Bankruptcy – Composition for Annulment – The Thin Edge of the Wedge

Over the Christmas – New Year period, my office has seen a number of bankrupts seeking to have their bankruptcies annulled pursuant to section 73/74 of the Bankruptcy Act through composition proposals paying very low returns. By that I mean below 5 cents in the dollar. These proposals have not gone unnoticed by Bankruptcy Regulation at AFSA. To be clear, we encourage parties to make the best/highest offer possible to maximise their prospects of success.

When it comes to Deed of Company Arrangements (DOCAs) and Personal Insolvency Agreements (PIAs), the threshold for practitioner recommendation/support of proposals is normally the comparison against an estimated liquidation or bankruptcy return to creditors. Courts are generally also unlikely to overturn such arrangements provided that threshold test is met. That is, unless related parties have carried the vote then other considerations start to weigh in.

Miserly is a term some judges use with respect to these proposals and Bankruptcy Regulation referred us to the 2016 case of Bendigo Adelaide Bank Limited v Clout which dealt with a proposal from Mr and Mrs Mouglalis. As the middle column of the table below indicates, the return to creditors in that case pursuant to the proposal was going to be one tenth of one cent in the dollar. Clout as Trustee had recommended against the proposal because there were outstanding areas for investigation which may have generated a better return for creditors, but creditors had approved it none-the-less. The bank appealed to the court seeking to have the composition set aside on the basis (amongst other things) that it would not benefit creditors generally. The judge agreed.

The same words “benefit creditors generally” is the test set out in IPR-175(2D)(a) for Trustees to report upon to creditors, with the answer being either yes or no. Accordingly, AFSA considers this case should be considered and applied by Trustees when preparing that report to creditors which reports upon whether a proposal will benefit creditors.

It seems to me, this is something of a grey area. Where is the line between being so miserly that a Trustee is obliged to report that the proposal is not of benefit to creditors generally. Is it 1 cent, 2 cents, 5 cents in the dollar? The judges have not quantified it to date, so the duty remains with the Trustee to discharge and provide some support for his/her recommendation. The safe play in the meantime for Bankruptcy Trustees appears to be to reference the case authority and provide some analysis/commentary as to how the proposal benefits creditors generally i.e. subject to the circumstances of the case and the following table is one of the tools I have adopted to convey that analysis.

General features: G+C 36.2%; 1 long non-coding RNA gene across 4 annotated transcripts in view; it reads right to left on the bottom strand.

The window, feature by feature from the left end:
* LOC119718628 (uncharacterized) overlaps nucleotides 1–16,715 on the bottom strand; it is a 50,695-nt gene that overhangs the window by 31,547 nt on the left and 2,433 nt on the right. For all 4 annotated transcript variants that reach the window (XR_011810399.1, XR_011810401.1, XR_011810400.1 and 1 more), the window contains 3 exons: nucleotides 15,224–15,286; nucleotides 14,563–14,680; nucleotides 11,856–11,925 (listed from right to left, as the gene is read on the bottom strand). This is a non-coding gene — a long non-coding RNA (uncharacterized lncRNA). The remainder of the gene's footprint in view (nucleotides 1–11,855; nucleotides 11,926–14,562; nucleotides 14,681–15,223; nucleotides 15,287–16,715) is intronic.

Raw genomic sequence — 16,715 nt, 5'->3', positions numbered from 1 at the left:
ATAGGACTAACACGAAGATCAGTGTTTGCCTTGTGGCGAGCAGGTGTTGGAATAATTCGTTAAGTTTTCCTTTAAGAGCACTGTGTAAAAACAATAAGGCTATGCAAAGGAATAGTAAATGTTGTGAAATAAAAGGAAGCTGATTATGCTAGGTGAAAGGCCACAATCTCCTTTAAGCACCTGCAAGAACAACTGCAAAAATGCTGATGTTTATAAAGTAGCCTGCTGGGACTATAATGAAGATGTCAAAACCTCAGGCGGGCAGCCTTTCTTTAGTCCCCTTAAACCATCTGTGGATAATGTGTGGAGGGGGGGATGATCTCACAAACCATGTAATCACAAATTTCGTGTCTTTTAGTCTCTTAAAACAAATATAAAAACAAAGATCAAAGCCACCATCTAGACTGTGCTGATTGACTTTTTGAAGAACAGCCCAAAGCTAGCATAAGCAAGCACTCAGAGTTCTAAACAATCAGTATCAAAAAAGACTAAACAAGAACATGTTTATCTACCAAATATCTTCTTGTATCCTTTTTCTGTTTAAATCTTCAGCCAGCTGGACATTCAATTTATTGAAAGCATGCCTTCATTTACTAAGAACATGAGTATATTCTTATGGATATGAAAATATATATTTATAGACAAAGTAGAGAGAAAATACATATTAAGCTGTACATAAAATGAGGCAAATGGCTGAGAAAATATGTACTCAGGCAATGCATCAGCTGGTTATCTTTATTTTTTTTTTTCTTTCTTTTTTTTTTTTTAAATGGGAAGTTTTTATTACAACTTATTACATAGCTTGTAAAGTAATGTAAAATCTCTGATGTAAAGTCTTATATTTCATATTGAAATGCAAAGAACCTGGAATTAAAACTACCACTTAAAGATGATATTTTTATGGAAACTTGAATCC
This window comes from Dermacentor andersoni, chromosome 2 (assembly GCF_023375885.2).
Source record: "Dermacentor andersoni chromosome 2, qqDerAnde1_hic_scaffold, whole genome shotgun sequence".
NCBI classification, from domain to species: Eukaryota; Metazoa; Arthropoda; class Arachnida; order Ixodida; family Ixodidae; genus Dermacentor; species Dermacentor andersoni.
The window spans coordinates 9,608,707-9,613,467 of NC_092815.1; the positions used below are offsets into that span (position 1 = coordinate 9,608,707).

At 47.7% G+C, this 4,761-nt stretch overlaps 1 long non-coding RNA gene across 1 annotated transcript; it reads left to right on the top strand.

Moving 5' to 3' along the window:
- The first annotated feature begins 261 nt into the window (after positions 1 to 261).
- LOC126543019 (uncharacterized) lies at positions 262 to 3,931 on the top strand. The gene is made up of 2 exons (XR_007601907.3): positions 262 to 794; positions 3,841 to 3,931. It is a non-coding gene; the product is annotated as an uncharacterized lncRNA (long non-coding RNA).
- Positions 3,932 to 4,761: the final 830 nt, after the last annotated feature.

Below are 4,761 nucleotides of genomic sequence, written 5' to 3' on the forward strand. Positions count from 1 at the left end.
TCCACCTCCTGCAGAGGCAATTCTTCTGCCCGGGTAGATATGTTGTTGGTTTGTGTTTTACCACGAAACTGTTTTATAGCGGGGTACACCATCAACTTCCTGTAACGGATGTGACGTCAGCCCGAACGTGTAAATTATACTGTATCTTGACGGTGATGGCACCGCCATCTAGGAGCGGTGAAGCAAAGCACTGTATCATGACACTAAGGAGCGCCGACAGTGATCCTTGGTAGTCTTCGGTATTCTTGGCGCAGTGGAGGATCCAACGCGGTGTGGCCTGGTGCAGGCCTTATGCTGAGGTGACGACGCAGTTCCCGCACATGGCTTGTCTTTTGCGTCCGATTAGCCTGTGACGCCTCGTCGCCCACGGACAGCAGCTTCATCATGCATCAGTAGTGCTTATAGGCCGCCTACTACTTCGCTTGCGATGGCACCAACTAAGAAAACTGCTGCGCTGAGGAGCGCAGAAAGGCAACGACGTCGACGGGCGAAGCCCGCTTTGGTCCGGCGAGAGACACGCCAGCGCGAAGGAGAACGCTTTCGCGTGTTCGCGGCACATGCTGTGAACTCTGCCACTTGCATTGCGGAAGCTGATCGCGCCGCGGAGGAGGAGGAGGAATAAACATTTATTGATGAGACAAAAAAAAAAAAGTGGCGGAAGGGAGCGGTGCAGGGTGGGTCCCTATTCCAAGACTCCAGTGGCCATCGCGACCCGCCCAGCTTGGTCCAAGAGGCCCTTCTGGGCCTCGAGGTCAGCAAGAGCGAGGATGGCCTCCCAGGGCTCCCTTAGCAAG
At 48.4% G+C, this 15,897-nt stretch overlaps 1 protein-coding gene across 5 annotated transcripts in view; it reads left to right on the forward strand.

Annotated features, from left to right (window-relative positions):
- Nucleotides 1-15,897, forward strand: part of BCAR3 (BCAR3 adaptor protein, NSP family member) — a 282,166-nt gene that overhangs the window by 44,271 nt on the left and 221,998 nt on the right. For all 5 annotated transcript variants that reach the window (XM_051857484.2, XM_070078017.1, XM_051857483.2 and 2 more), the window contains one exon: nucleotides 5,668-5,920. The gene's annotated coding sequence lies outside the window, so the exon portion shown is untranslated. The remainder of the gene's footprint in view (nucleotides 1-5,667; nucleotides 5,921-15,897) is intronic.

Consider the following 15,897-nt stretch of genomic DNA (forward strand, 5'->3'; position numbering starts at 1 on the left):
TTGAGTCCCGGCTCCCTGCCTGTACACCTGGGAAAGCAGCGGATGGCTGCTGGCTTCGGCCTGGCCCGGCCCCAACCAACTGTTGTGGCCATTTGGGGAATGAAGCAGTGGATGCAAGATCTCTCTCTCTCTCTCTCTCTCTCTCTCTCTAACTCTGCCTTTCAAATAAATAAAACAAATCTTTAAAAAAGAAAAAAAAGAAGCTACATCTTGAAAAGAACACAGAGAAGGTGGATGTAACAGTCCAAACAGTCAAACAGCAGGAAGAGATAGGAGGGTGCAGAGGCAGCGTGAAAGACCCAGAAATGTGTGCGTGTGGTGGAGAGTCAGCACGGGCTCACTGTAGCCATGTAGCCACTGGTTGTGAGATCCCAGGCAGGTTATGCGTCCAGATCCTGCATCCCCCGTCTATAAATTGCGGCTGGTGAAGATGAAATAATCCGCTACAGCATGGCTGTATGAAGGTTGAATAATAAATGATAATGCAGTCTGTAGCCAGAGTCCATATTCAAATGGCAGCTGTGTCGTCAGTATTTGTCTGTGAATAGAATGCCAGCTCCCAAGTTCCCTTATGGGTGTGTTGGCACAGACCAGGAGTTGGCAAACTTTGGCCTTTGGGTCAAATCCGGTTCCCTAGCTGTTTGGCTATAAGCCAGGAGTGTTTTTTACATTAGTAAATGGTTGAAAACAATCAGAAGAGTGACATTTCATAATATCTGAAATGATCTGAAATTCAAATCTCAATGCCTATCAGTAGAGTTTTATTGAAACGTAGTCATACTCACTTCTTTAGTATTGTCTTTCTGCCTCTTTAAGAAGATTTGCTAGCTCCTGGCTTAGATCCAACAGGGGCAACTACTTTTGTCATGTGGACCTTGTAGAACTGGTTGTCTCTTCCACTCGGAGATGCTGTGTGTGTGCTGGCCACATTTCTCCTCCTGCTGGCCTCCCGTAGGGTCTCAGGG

Other typical benefits of these proposals include:

  • timely and certain return to creditors in circumstances where, alternatively, a return from the continuation of the bankruptcy may be unlikely to occur; and lower costs of administration, which consequently provides a higher return to creditors.
  • Are these proposals being accepted by creditors? We have seen good support from suppliers, debt owners/managers and even the banks. The ATO appears to be more supportive in relation to low debt levels (say below $100k) but setting unattainable benchmarks (50c/$) on larger debt, potentially a reflection of its compliance history focus over commercial considerations.

Our regulators have also advised that they would prefer not to see proposals go with the initial/statutory report to creditors. This is likely on the basis that further investigations could be undertaken by a Trustee if the proposal is put later in the bankruptcy. In some cases, no doubt this is a very solid point, however the legislation obliges the Trustee to deal with the proposal (when received) so ultimately a question for creditors to determine on a case by case basis. I encourage proposals as early as possible to minimise costs in report writing (and reading for creditors) and that in many cases the work performed will be of the same standard and in similar timeline to that of a controlling Trustee dealing with a PIA proposal.

If you see a proposal that you think does not pass the “sniff test”, we encourage you to talk with the Trustee about the surrounding circumstances, give us a call or confer with Bankruptcy Regulation. As mentioned, creditors determine the outcome through their vote and there are checks and balances available as a court override.


Article written by Malcolm Field (Director) – Perth

Are you concerned about your financial position? Contact us now for an obligation free consultation on